• John

    96.4% of electricity in the United States comes from coal (44.9%), natural gas (23.4%), nuclear (20.3%) or hydroelectric (6.9%). All of which are considered non-green sources.

    With that in mind, how is powering an electric car, 96.4% of whose electricity comes from “dirty” sources considered a “clean” technology?

    There’s a reason only 3.6% of electricity comes from windmills and solar cells: Physics. These sources are enegry poor, inconvenient and extremely expensive compared to the alternative sources.

    Politics and wishful thinking cannot overcome physics. Can tens of billions of dollars in government spending bend the laws of physics to double the percentage of renweable sources to…7.2%? Do we need tp spend that money to provide expensive toys to rich environmentalists?

  • admiralbrown

    Kind of light story.
    Hydrogen is not a fuel source, it has to be made, it does not come out of the ground and get refined to be used. Hydrogen is to a fuel cell as electricity is to a battery. The cost of building the infrastructure and the energy needed to produce the hydrogen will keep it from ever being an option.
    The Tesla S with the 85 kW battery pack has a 300 mile range. But even that is not enough for a road trip vacation.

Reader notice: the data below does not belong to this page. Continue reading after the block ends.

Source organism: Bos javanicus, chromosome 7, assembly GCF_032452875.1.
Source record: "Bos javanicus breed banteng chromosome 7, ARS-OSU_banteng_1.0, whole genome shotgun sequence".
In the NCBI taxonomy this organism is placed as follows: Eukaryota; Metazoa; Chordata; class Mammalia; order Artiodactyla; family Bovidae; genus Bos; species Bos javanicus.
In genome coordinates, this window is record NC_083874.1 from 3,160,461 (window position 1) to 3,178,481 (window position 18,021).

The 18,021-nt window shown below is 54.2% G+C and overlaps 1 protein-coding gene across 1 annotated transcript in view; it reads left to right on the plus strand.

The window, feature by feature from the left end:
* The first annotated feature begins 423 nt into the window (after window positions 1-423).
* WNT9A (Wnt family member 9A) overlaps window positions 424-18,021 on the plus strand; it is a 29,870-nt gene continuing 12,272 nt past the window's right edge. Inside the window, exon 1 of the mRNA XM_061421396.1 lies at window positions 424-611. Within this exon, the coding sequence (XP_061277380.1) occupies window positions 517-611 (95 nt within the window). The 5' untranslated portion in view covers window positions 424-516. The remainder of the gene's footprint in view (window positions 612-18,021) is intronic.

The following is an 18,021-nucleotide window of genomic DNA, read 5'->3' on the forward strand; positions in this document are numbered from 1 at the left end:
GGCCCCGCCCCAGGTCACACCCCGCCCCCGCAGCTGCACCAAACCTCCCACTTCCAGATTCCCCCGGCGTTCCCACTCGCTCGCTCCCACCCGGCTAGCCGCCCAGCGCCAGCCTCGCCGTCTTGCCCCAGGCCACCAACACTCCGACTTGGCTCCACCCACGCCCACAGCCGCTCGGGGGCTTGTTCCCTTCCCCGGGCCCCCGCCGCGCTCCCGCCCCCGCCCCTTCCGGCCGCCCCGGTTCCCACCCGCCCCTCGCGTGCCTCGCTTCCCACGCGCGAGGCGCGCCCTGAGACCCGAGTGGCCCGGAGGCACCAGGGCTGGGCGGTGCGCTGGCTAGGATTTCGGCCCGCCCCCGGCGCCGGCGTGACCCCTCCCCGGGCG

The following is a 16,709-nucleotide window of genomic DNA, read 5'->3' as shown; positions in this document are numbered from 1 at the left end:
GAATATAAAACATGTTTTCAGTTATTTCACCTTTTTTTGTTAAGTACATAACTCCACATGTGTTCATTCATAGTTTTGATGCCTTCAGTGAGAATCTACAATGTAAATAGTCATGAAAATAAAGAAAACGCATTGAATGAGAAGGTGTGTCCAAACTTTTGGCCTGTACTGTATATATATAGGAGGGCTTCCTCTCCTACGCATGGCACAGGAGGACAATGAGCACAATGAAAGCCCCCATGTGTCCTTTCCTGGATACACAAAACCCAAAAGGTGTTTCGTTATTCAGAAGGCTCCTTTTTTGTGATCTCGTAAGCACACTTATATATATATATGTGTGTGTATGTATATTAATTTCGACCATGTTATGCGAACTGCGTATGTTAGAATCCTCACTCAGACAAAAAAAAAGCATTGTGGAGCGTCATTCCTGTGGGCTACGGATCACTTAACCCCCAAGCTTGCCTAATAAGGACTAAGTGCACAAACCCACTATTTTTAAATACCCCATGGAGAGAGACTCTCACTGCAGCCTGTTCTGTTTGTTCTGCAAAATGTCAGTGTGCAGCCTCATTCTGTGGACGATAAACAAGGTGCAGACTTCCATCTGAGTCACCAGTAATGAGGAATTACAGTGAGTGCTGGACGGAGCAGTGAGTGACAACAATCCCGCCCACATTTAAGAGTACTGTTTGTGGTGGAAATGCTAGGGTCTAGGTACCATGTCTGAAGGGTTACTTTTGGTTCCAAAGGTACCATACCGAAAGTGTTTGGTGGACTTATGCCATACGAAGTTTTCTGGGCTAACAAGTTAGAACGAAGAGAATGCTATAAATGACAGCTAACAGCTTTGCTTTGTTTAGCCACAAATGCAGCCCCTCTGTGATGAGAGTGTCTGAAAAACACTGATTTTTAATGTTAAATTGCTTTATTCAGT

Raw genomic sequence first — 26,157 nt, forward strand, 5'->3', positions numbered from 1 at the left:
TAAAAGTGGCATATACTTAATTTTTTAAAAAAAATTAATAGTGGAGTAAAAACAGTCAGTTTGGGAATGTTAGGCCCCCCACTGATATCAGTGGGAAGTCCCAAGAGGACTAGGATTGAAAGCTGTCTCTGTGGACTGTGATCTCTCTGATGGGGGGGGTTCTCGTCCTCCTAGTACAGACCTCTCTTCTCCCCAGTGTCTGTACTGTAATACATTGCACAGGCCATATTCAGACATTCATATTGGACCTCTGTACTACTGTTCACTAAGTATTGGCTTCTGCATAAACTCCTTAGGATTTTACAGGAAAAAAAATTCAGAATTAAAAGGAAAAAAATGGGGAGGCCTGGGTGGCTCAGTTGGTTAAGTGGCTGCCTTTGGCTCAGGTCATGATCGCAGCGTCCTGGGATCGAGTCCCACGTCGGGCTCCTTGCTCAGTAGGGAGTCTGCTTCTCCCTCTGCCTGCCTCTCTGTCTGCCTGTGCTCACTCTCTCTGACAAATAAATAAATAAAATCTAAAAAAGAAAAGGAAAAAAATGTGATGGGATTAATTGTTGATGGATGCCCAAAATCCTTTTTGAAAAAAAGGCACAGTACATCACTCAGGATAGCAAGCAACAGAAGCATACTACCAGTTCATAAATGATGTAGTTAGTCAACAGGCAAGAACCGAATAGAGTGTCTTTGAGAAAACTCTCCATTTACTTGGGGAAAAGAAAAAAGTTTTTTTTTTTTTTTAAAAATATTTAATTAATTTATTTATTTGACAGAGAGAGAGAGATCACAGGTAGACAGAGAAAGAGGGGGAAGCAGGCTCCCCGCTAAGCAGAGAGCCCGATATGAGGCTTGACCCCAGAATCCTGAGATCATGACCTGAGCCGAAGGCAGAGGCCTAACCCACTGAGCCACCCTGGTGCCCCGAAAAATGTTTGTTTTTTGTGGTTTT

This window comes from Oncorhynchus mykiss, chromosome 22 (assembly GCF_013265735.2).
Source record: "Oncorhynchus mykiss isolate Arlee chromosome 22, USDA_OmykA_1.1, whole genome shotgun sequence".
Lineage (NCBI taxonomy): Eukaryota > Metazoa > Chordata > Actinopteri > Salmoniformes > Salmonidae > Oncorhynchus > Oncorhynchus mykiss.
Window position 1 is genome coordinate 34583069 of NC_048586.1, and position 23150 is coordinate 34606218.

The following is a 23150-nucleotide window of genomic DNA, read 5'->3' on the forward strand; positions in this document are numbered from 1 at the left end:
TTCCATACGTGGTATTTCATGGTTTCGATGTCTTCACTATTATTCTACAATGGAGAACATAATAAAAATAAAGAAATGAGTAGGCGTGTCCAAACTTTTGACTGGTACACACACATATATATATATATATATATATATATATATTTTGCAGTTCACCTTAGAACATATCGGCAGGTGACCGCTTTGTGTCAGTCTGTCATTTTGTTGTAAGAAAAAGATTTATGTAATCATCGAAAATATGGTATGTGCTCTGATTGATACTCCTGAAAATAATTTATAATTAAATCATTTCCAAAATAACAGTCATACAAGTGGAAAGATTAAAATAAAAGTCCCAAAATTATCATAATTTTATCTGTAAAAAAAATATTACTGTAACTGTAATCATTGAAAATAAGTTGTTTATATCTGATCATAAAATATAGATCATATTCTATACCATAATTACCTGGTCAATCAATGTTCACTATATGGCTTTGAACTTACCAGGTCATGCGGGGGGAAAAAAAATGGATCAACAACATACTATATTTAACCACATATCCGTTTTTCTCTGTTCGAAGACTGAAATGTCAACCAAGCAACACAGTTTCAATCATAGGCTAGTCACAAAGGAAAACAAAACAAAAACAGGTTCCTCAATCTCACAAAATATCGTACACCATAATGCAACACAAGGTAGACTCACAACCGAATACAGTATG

• Paul Ponton

    What is emitted from Hydrogen fueled vehicles? Water vapor. This of course means more accumulation of water vapor in the atmosphere. While we (more specifically industry) are passing this off as a solution from climate change due to GHG emissions, the emission of water vapor could of course alter precipitation rates. More research needs to be done on how this may cause it’s own brand of climate change if this fuel source is to be pursued.

About the Blog

Researchers, conservationists, and others share stories, insights and ideas about Our Changing Planet, Wildlife & Wild Spaces, and The Human Journey. More than 50,000 comments have been added to 10,000 posts. Explore the list alongside to dive deeper into some of the most popular categories of the National Geographic Society’s conversation platform Voices.

Opinions are those of the blogger and/or the blogger’s organization, and not necessarily those of the National Geographic Society. Posters of blogs and comments are required to observe National Geographic’s community rules and other terms of service.

Voices director: David Braun (

Social Media